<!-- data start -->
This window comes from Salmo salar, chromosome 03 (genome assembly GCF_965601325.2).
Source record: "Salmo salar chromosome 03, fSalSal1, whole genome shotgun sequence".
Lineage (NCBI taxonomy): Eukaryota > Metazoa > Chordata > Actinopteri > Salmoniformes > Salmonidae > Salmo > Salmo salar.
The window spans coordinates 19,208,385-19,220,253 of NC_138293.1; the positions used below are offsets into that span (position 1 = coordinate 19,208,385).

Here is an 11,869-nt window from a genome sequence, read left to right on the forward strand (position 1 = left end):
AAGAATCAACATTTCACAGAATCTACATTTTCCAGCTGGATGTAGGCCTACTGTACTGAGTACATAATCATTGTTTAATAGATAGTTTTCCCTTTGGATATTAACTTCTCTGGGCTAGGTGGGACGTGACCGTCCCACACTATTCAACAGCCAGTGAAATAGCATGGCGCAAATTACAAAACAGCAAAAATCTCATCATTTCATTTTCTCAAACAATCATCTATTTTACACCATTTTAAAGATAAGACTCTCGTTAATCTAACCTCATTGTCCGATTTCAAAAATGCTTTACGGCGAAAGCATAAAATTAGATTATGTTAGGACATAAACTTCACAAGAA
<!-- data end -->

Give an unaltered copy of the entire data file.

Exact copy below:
This window comes from Salmo salar, chromosome 03 (genome assembly GCF_965601325.2).
Source record: "Salmo salar chromosome 03, fSalSal1, whole genome shotgun sequence".
Lineage (NCBI taxonomy): Eukaryota > Metazoa > Chordata > Actinopteri > Salmoniformes > Salmonidae > Salmo > Salmo salar.
The window spans coordinates 19,208,385-19,220,253 of NC_138293.1; the positions used below are offsets into that span (position 1 = coordinate 19,208,385).

Here is an 11,869-nt window from a genome sequence, read left to right on the forward strand (position 1 = left end):
AAGAATCAACATTTCACAGAATCTACATTTTCCAGCTGGATGTAGGCCTACTGTACTGAGTACATAATCATTGTTTAATAGATAGTTTTCCCTTTGGATATTAACTTCTCTGGGCTAGGTGGGACGTGACCGTCCCACACTATTCAACAGCCAGTGAAATAGCATGGCGCAAATTACAAAACAGCAAAAATCTCATCATTTCATTTTCTCAAACAATCATCTATTTTACACCATTTTAAAGATAAGACTCTCGTTAATCTAACCTCATTGTCCGATTTCAAAAATGCTTTACGGCGAAAGCATAAAATTAGATTATGTTAGGACATAAACTTCACAAGAA